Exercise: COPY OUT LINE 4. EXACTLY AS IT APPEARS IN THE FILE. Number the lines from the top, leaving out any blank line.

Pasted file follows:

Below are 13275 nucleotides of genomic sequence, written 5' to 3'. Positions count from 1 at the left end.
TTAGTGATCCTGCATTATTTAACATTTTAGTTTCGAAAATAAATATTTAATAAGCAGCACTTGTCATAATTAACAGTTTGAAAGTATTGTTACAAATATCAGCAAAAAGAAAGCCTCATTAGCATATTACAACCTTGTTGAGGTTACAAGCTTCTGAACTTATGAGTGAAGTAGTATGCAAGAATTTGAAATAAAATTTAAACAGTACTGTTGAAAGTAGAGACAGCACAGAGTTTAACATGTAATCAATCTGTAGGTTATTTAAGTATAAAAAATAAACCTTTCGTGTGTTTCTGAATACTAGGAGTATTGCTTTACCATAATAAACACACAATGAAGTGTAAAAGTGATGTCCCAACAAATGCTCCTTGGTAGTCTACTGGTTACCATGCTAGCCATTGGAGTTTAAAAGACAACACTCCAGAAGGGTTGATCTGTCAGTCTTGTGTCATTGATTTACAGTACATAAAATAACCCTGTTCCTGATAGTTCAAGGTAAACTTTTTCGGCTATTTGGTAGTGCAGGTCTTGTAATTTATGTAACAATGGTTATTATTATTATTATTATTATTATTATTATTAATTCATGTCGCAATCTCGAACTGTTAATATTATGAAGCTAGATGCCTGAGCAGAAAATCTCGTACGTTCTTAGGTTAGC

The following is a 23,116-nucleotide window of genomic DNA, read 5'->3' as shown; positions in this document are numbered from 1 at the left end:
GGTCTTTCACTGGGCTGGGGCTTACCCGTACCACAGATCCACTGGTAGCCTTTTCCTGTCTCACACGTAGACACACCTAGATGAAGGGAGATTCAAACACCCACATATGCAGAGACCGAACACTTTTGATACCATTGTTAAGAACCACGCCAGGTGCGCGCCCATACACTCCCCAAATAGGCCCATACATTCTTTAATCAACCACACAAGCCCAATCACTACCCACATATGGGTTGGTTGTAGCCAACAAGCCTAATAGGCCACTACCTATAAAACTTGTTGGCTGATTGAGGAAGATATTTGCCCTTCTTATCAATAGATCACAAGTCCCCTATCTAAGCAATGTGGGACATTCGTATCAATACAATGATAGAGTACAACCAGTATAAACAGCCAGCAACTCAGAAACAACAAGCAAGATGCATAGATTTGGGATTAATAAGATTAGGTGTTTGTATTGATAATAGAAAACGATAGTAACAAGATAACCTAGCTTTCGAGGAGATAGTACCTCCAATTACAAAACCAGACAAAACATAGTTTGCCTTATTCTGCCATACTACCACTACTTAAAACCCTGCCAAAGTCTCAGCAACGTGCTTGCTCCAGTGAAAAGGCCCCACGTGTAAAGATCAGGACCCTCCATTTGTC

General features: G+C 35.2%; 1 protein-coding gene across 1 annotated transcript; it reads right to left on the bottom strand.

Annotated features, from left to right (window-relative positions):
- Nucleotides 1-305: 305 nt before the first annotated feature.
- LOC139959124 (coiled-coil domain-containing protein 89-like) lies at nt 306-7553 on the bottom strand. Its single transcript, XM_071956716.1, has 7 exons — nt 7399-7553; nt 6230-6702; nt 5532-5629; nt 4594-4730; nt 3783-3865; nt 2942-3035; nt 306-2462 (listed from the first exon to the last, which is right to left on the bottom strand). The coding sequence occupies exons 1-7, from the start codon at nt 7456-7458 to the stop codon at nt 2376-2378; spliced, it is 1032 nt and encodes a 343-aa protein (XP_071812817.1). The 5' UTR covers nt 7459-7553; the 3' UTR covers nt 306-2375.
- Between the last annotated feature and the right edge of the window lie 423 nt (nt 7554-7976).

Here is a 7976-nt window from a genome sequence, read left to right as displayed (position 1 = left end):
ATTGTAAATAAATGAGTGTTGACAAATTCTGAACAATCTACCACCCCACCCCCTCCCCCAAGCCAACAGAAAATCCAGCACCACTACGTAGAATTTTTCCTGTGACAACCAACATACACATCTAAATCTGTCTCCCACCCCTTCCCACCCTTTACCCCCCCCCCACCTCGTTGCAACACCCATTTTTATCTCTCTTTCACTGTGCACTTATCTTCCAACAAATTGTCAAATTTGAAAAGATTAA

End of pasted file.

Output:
GGTCTTTCACTGGGCTGGGGCTTACCCGTACCACAGATCCACTGGTAGCCTTTTCCTGTCTCACACGTAGACACACCTAGATGAAGGGAGATTCAAACACCCACATATGCAGAGACCGAACACTTTTGATACCATTGTTAAGAACCACGCCAGGTGCGCGCCCATACACTCCCCAAATAGGCCCATACATTCTTTAATCAACCACACAAGCCCAATCACTACCCACATATGGGTTGGTTGTAGCCAACAAGCCTAATAGGCCACTACCTATAAAACTTGTTGGCTGATTGAGGAAGATATTTGCCCTTCTTATCAATAGATCACAAGTCCCCTATCTAAGCAATGTGGGACATTCGTATCAATACAATGATAGAGTACAACCAGTATAAACAGCCAGCAACTCAGAAACAACAAGCAAGATGCATAGATTTGGGATTAATAAGATTAGGTGTTTGTATTGATAATAGAAAACGATAGTAACAAGATAACCTAGCTTTCGAGGAGATAGTACCTCCAATTACAAAACCAGACAAAACATAGTTTGCCTTATTCTGCCATACTACCACTACTTAAAACCCTGCCAAAGTCTCAGCAACGTGCTTGCTCCAGTGAAAAGGCCCCACGTGTAAAGATCAGGACCCTCCATTTGTC